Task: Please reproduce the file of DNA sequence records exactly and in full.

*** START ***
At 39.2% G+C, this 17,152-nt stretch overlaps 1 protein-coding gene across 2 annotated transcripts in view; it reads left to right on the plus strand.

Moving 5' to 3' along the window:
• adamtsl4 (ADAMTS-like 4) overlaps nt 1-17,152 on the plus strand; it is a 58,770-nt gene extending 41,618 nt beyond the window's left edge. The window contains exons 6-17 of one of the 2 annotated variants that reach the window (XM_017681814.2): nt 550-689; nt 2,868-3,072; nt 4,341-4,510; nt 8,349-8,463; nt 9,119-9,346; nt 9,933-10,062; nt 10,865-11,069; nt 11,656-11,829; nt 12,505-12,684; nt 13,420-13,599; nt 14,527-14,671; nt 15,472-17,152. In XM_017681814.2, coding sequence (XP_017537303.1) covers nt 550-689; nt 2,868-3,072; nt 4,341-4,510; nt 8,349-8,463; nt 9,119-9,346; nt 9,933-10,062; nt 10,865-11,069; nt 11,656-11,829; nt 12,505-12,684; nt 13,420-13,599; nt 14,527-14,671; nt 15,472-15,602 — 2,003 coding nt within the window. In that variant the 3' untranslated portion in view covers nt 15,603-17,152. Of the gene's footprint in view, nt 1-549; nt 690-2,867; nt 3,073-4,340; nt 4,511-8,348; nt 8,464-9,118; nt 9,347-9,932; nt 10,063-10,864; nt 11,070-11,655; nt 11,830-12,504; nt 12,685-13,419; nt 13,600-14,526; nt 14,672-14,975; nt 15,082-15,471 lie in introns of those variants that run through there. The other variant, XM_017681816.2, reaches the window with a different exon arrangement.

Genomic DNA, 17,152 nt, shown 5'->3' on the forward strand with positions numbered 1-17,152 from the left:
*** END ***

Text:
At 39.2% G+C, this 17,152-nt stretch overlaps 1 protein-coding gene across 2 annotated transcripts in view; it reads left to right on the plus strand.

Moving 5' to 3' along the window:
• adamtsl4 (ADAMTS-like 4) overlaps nt 1-17,152 on the plus strand; it is a 58,770-nt gene extending 41,618 nt beyond the window's left edge. The window contains exons 6-17 of one of the 2 annotated variants that reach the window (XM_017681814.2): nt 550-689; nt 2,868-3,072; nt 4,341-4,510; nt 8,349-8,463; nt 9,119-9,346; nt 9,933-10,062; nt 10,865-11,069; nt 11,656-11,829; nt 12,505-12,684; nt 13,420-13,599; nt 14,527-14,671; nt 15,472-17,152. In XM_017681814.2, coding sequence (XP_017537303.1) covers nt 550-689; nt 2,868-3,072; nt 4,341-4,510; nt 8,349-8,463; nt 9,119-9,346; nt 9,933-10,062; nt 10,865-11,069; nt 11,656-11,829; nt 12,505-12,684; nt 13,420-13,599; nt 14,527-14,671; nt 15,472-15,602 — 2,003 coding nt within the window. In that variant the 3' untranslated portion in view covers nt 15,603-17,152. Of the gene's footprint in view, nt 1-549; nt 690-2,867; nt 3,073-4,340; nt 4,511-8,348; nt 8,464-9,118; nt 9,347-9,932; nt 10,063-10,864; nt 11,070-11,655; nt 11,830-12,504; nt 12,685-13,419; nt 13,600-14,526; nt 14,672-14,975; nt 15,082-15,471 lie in introns of those variants that run through there. The other variant, XM_017681816.2, reaches the window with a different exon arrangement.

Genomic DNA, 17,152 nt, shown 5'->3' on the forward strand with positions numbered 1-17,152 from the left: